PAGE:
An exhortation to holiness, and the whole church entreated to bear affection to the apostle. (1-4) He rejoiced in their sorrowing to repentance. (5-11) And in the comfort they and Titus had together. (12-16)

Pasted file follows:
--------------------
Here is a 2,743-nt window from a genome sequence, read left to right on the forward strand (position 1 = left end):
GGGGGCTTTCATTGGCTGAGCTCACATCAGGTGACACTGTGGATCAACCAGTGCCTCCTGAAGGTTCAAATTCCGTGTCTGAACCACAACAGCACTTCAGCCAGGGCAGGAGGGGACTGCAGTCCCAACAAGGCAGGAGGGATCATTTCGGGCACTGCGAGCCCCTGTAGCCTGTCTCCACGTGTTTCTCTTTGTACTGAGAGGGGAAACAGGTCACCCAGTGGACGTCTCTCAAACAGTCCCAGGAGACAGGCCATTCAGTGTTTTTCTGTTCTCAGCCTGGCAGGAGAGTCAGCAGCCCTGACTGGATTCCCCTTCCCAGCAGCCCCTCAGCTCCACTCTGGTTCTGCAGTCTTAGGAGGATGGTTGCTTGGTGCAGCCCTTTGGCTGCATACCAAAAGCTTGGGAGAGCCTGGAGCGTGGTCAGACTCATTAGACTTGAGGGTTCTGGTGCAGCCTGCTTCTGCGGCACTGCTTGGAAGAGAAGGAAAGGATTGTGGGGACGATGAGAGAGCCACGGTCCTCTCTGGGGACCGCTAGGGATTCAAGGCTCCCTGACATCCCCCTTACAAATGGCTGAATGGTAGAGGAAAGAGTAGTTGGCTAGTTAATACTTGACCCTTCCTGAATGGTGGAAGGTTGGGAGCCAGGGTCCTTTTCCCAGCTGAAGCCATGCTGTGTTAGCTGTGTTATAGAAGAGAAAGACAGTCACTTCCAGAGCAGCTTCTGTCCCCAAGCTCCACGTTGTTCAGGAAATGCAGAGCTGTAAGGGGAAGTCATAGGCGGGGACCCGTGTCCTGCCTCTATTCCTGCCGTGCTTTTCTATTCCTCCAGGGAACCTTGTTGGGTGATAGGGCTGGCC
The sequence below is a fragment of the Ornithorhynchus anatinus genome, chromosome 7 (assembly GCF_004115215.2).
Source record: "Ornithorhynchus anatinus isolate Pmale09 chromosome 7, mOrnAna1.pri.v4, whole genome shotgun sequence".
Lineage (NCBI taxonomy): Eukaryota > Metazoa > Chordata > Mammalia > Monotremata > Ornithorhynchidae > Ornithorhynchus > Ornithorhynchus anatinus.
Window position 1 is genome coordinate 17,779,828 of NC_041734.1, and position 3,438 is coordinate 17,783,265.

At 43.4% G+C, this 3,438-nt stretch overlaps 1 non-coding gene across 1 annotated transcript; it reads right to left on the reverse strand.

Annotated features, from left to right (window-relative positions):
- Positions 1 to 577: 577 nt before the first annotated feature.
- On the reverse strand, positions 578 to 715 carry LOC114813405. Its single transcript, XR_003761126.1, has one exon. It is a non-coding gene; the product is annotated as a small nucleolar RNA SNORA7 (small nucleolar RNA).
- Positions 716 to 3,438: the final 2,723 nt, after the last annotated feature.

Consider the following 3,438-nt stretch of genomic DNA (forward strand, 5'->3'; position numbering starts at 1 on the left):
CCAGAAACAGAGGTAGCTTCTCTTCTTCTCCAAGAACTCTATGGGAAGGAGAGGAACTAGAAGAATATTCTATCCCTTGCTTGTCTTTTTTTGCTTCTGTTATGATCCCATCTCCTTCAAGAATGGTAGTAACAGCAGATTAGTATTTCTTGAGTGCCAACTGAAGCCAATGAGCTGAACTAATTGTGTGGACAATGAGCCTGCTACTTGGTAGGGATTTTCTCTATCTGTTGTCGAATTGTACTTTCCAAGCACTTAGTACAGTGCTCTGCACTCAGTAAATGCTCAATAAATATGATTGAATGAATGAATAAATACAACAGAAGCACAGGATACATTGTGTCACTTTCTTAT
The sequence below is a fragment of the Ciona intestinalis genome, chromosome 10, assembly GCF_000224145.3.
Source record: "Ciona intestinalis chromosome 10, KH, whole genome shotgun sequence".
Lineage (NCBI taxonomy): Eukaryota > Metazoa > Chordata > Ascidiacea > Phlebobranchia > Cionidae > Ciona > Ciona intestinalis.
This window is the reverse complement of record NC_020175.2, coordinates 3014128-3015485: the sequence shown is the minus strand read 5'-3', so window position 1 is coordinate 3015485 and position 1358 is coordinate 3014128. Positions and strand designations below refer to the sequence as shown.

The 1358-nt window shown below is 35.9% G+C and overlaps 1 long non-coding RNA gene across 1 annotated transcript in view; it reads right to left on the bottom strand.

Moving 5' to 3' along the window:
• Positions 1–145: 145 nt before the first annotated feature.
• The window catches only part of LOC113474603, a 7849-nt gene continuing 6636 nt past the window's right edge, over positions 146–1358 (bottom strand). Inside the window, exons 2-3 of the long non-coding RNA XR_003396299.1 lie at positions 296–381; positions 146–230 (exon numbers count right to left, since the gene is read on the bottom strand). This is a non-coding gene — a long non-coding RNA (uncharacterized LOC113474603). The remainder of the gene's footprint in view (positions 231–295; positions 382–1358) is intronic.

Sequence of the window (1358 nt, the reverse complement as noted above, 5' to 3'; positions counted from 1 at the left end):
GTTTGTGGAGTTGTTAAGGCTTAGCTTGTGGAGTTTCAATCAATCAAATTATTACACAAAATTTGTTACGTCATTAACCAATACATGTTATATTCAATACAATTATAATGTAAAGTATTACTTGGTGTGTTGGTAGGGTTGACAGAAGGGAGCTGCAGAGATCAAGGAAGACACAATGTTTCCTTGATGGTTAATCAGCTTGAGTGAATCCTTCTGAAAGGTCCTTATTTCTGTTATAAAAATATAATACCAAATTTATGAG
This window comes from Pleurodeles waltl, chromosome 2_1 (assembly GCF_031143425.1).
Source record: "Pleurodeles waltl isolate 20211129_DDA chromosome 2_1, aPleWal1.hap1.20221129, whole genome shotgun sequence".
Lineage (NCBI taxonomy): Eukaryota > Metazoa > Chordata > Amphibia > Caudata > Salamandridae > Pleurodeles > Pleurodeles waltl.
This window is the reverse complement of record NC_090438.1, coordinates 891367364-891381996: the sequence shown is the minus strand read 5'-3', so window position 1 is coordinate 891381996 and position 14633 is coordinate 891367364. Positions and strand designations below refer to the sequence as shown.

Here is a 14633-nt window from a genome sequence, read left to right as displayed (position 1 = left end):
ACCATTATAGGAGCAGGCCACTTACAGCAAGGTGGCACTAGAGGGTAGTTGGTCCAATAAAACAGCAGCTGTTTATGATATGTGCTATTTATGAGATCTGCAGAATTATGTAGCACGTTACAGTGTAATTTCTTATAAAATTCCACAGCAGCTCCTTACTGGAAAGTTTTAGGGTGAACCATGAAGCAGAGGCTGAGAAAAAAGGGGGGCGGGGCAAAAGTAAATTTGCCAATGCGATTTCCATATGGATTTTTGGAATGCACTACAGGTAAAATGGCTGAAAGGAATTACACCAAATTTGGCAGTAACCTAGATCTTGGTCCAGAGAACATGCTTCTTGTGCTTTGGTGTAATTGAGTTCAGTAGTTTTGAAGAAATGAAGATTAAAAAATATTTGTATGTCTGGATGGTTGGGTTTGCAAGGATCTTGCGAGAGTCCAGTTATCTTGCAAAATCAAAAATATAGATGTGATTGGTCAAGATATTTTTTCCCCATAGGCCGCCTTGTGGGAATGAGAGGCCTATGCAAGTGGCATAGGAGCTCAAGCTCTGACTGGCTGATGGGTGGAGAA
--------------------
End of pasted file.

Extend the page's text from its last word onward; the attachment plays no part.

Verses 1-4 The promises of God are strong reasons for us to follow after holiness; we must cleanse ourselves from all filthiness of flesh and spirit. If we hope in God as our Father, we must seek to be holy as he is holy, and perfect as our Father in heaven. His grace, by the influences of his Spirit, alone can purify, but holiness should be the object of our constant prayers. If the ministers of the gospel are thought contemptible, there is danger lest the gospel itself be despised also; and though ministers must flatter none, yet they must be gentle towards all. Ministers may look for esteem and favour, when they can safely appeal to the people, that they have corrupted no man by false doctrines or flattering speeches; that they have defrauded no man; nor sought to promote their own interests so as to hurt any. It was affection to them made the apostle speak so freely to them, and caused him to glory of them, in all places, and upon all occasions.